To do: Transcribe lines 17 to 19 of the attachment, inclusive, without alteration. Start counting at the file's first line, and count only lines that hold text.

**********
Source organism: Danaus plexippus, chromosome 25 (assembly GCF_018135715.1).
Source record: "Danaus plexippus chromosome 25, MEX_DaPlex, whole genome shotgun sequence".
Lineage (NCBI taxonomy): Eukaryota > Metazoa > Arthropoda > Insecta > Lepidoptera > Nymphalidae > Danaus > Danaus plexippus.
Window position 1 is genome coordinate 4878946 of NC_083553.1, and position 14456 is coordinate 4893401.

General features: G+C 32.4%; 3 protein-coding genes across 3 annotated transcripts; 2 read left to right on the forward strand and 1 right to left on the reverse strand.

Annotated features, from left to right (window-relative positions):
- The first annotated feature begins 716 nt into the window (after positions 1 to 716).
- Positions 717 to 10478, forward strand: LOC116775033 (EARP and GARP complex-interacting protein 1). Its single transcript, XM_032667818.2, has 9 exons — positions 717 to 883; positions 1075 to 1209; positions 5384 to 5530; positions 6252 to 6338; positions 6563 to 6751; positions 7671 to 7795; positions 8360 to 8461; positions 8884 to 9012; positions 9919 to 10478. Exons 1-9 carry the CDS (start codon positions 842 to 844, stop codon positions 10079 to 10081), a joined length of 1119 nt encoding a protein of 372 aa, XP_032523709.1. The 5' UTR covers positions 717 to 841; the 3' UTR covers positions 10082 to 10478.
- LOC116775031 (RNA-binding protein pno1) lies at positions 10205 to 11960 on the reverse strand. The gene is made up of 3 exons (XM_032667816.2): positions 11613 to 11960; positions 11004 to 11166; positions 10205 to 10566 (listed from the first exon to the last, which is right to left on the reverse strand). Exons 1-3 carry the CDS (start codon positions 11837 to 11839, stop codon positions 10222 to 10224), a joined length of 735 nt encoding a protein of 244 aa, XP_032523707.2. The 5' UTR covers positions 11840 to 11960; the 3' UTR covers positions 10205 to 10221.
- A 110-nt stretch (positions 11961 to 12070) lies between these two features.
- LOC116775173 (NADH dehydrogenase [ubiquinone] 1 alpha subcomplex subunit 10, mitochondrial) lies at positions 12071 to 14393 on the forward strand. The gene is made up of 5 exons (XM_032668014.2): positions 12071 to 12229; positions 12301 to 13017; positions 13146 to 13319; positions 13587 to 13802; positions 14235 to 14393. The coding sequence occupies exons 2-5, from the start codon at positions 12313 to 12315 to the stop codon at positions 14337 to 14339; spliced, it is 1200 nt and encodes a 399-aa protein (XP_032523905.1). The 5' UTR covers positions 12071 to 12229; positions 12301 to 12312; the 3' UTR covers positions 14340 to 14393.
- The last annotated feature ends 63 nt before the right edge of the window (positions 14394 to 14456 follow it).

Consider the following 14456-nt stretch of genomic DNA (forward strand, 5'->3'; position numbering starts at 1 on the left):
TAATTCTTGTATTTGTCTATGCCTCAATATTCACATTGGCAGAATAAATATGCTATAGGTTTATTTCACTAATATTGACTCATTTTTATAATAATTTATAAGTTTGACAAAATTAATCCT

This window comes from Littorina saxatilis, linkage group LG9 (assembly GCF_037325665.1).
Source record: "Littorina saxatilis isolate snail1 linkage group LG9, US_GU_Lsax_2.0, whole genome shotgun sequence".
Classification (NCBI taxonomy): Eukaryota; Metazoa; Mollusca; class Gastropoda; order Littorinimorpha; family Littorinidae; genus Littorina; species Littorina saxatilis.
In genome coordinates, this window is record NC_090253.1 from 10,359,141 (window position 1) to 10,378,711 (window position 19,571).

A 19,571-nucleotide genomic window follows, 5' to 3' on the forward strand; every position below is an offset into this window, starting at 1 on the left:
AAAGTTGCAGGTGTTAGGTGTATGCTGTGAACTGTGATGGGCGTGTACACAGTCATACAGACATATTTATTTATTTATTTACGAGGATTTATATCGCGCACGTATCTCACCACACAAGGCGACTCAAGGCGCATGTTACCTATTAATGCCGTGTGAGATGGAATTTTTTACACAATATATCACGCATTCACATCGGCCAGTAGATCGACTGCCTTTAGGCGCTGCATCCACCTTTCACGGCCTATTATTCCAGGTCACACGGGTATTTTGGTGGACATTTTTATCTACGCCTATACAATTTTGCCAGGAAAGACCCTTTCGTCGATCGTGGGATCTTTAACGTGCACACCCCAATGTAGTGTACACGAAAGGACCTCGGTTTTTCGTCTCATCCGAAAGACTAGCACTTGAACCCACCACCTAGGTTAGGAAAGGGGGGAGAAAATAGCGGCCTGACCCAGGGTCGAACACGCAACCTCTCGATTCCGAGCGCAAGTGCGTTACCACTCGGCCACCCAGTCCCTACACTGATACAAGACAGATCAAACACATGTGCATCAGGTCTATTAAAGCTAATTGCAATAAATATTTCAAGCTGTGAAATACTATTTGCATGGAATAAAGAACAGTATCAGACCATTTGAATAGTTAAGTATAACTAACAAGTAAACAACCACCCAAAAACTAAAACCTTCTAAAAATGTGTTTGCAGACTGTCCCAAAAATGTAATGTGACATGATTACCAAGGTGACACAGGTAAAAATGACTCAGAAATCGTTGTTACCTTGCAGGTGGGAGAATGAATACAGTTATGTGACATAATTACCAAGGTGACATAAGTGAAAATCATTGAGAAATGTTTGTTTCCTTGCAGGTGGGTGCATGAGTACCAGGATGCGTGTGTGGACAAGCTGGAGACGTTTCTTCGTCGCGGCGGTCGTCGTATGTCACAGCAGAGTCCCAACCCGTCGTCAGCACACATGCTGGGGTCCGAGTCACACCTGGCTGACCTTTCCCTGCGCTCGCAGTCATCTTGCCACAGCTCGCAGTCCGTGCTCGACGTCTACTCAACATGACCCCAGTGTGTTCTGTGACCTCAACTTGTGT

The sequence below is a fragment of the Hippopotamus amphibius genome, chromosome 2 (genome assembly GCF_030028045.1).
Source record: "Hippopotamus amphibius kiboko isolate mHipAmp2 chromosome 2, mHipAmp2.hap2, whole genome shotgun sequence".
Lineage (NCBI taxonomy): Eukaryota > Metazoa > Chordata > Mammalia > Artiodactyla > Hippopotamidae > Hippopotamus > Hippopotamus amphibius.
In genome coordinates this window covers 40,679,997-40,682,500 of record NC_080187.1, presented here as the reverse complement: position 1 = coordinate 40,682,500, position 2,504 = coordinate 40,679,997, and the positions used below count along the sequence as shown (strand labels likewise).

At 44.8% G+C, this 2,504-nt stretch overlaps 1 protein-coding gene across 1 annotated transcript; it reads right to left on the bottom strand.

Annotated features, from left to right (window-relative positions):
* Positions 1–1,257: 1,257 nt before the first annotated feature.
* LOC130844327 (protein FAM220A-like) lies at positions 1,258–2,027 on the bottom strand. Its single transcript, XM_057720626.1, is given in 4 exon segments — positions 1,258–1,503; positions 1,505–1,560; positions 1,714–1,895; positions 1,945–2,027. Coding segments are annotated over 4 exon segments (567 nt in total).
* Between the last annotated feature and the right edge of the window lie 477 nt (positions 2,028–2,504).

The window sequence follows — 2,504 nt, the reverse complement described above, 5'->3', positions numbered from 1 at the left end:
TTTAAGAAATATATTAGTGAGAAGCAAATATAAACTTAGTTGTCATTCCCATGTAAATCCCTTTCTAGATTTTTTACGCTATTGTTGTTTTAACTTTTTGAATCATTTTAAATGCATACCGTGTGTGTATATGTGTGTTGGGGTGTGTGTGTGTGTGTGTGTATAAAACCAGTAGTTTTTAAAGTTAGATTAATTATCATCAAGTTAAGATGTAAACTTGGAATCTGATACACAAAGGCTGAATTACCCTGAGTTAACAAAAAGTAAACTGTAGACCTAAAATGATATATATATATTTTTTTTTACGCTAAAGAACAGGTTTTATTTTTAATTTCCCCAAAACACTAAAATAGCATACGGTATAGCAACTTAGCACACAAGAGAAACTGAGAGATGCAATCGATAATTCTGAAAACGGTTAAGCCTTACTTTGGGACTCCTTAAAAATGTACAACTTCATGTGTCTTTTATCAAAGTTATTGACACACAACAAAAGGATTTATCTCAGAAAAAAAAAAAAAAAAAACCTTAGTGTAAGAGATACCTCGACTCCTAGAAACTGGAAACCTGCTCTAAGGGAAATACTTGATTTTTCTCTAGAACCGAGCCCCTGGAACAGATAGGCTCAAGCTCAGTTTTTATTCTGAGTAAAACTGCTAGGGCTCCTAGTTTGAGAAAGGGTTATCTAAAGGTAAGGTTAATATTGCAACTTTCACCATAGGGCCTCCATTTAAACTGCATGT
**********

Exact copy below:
Classification (NCBI taxonomy): Eukaryota; Metazoa; Mollusca; class Gastropoda; order Littorinimorpha; family Littorinidae; genus Littorina; species Littorina saxatilis.
In genome coordinates, this window is record NC_090253.1 from 10,359,141 (window position 1) to 10,378,711 (window position 19,571).

A 19,571-nucleotide genomic window follows, 5' to 3' on the forward strand; every position below is an offset into this window, starting at 1 on the left: